Saturday, September 27, 2014

September 27, 2014
There are so many football games on television now that we often get down to the third, or fourth or fifth-string broadcast crews. Listening to those announcers, especially the color guys, brings to mind the word "bloviate," which then makes me think of political commentary. Here’s a definition: "To talk at length, especially in an inflated or empty way."[64]  I especially like this one: "To discourse at length in a pompous or boastful manner. To pretend to understand technical subject matter and sell it to others even dumber than oneself."[65]  The latter perfectly describes some color commentators: they have only a rudimentary understanding of the game, but feel compelled to demonstrate that by offering analysis of every play.
However, that is only a temporary, if repeated annoyance; in politics, inflated, empty talk is dangerous, because it influences attitudes and votes. Consider the following examples on Fox "News" and/or by its pundits:
Up to May 2, Fox ran 1,098 segments that "included significant discussion of Benghazi, an average of roughly 13 segments each week.[66] Having found a faux-scandal, it has blabbed about it continuously.
Andrea Tantaros personifies the phenomenon. She has become a star on Fox, having the necessary ability to have an uninformed opinion on every subject. As to Obama’s speech in ISIS, she observed, "I'm very deeply troubled by what he will say." As Stephen Colbert put it, "I couldn't have agreed more, because I also have not seen it and I am furious about what I think it will be."[67]  Ms. Tantaros also managed to find Obama at fault in the Ray Rice/NFL scandal: "I wanna know, where is the President on this one?"[68]  So, If he says anything, he’s wrong, but if he fails, in her view, to say something soon enough, he’s wrong. She claims that the government is pushing single motherhood, that it wants mother and child on the dole.[69]  Attorney General Holder has been Obama’s "cover-up guy." He’s "one of the most divisive, polarizing, controversial, dangerous men in America — unethical." "He ran the DOJ much like the Black Panthers would. That is a fact."[70]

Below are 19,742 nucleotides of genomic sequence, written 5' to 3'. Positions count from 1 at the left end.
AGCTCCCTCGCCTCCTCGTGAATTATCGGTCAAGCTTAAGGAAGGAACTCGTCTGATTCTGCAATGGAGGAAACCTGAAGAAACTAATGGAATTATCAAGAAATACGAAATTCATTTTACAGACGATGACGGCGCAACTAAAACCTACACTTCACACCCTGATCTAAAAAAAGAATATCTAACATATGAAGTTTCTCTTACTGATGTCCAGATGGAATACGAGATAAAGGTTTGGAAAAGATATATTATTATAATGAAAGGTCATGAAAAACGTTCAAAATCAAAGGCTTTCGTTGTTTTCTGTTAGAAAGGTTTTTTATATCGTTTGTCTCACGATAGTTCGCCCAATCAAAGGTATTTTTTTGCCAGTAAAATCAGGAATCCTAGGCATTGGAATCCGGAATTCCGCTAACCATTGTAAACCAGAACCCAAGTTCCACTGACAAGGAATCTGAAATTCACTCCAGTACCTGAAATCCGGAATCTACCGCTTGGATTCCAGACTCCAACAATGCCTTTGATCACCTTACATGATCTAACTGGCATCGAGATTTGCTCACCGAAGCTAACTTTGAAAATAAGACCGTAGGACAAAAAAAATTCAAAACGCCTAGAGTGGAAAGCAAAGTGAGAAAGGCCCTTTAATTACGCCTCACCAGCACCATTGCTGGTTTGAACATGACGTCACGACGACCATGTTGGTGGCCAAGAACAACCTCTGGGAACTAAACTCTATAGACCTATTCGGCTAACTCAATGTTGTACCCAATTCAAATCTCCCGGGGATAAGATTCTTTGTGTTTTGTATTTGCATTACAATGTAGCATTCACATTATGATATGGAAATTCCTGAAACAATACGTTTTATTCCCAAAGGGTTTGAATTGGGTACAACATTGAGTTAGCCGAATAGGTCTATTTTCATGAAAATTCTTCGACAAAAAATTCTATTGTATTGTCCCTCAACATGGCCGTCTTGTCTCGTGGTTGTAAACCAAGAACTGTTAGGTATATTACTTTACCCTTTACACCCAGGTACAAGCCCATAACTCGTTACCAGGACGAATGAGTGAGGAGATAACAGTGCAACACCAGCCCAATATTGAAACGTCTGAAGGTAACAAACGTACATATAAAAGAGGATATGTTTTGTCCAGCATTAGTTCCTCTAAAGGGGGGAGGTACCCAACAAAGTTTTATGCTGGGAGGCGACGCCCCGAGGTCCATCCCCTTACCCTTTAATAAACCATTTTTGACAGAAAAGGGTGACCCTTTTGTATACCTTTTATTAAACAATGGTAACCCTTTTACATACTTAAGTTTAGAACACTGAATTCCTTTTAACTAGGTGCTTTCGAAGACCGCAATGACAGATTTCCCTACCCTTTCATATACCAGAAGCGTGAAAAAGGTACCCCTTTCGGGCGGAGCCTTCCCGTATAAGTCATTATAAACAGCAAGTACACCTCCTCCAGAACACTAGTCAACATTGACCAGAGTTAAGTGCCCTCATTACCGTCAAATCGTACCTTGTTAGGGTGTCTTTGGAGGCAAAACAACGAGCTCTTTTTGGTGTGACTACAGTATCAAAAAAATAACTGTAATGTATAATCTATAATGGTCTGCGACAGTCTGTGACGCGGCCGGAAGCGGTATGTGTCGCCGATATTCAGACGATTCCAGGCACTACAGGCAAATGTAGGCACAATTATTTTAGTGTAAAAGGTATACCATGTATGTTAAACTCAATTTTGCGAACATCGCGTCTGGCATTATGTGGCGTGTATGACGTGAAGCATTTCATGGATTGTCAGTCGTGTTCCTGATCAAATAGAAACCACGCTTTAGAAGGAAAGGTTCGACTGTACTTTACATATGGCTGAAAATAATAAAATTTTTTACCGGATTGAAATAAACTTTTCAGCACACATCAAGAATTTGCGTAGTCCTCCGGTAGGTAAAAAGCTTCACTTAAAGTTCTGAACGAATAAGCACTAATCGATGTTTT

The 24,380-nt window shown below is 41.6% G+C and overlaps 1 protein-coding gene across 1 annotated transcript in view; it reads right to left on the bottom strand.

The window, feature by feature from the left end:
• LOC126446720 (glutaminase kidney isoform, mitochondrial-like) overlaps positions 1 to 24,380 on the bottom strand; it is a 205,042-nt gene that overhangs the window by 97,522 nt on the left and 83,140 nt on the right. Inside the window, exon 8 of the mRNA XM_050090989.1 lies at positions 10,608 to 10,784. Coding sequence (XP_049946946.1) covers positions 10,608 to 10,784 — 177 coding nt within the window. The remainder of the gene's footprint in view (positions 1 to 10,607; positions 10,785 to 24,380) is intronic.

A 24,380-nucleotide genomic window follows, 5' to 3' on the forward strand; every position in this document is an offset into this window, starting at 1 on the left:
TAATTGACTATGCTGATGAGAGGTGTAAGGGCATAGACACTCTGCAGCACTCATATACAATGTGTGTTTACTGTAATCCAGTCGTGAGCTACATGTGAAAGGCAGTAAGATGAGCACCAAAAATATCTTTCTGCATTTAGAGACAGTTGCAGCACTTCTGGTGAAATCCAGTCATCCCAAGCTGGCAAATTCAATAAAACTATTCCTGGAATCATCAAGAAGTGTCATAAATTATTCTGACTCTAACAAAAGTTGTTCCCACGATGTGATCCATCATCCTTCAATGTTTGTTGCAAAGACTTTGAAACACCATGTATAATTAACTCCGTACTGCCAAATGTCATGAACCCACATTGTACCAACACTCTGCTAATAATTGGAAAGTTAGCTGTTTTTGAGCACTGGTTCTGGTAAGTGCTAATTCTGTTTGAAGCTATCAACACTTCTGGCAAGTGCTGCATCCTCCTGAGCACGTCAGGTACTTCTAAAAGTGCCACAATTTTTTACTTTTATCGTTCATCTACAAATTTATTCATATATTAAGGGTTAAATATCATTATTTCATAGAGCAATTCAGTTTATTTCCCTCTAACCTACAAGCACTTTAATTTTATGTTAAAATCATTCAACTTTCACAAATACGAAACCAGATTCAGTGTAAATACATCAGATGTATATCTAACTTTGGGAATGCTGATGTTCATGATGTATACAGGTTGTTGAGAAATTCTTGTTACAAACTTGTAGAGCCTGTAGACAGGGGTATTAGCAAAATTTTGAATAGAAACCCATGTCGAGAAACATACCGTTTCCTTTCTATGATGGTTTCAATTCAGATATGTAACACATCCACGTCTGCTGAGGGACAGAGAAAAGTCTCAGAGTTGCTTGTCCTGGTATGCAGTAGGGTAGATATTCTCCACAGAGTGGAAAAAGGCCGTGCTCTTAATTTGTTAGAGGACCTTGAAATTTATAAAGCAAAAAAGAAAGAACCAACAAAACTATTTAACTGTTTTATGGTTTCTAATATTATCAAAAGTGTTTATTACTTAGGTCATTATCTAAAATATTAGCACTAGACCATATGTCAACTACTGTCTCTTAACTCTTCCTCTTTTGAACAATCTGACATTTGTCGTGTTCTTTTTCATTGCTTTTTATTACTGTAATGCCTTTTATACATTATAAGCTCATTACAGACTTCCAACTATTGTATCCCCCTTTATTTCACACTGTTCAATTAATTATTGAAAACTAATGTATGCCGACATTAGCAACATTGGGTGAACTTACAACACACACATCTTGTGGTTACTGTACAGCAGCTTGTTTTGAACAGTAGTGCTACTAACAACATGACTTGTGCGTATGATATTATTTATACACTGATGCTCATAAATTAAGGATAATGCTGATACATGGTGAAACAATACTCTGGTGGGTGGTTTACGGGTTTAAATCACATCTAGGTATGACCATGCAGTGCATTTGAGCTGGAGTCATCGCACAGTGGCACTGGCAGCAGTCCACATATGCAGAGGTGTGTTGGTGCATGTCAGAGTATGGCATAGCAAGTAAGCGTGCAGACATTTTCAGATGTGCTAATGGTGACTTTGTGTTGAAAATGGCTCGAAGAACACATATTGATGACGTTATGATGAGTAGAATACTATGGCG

However, she has stiff competition. Lindsey Graham, an expert at bloviating, has outdone himself in his panic over the threat posed by ISIS: "I think of an American city in flames because of the terrorists’ ability to operate in Syria and Iraq." "This is a war we’re fighting! It is not a counter-terrorism operation. This president needs to rise to the occasion before we all get killed back here at home."[71]
Religion offers many opportunities; Here’s Mike Huckabee’s contribution to Middle East theory: "I’ve got good news for all the dispirited and disquieted Christians in America who somehow are afraid that the Sons of Ishmael who are challenging us now in the Middle East will overwhelm the Sons of Isaac," Huckabee said. "Let me assure you, I have read the end of the Book! My dear friend, we win!"[72]
Without using the term, H.L. Mencken described bloviation, using a speech by President Harding as his foil:
It reminds me of a string of wet sponges; it reminds me of tattered washing on the line; it reminds me of stale bean-soup, of college yells, of dogs barking idiotically through endless nights. It is so bad that a sort of grandeur creeps into it. It drags itself out of the dark abysm . . . of pish, and crawls insanely up the topmost pinnacle of posh. It is rumble and bumble. It is flap and doodle. It is balder and dash.[73]
It’s Fox.

However, bloviating isn’t limited to the political right; arts reviews are perhaps the outstanding, although less sigificant, manifestation. Every week the Friday The New York Times provides a comical example of the genre. Consider this from September 26, describing a series of paintings (the one shown is all red): "Irony is now obscured by a veneer of sincerity that can seem almost apologetic. The nine paintings suggest dilutions of quasi-abstract, expressionistic, visionary styles by a painter long dead and best forgotten. Among their generic illusions are cataclysms of light, watery darknesses, a trail of sparkles worthy of Tinker Bell and a red-on-red orb so dry with pigment it looks like velvet. . . . A barely discernible back story confirms that the resemblance to generic emo-painting is intentionally superficial. . . ."
Alas for the English language, clear thinking, responsible politics and the culture.






69. /197473; p/200718

70. (video)

ending_doomsday_visions/ See my note of 8/24/12 for more examples of political bloviating.

72. defeat-sons-ishmael

73. %E2%80%93-baltimore-sun-%E2%80%93-3721/

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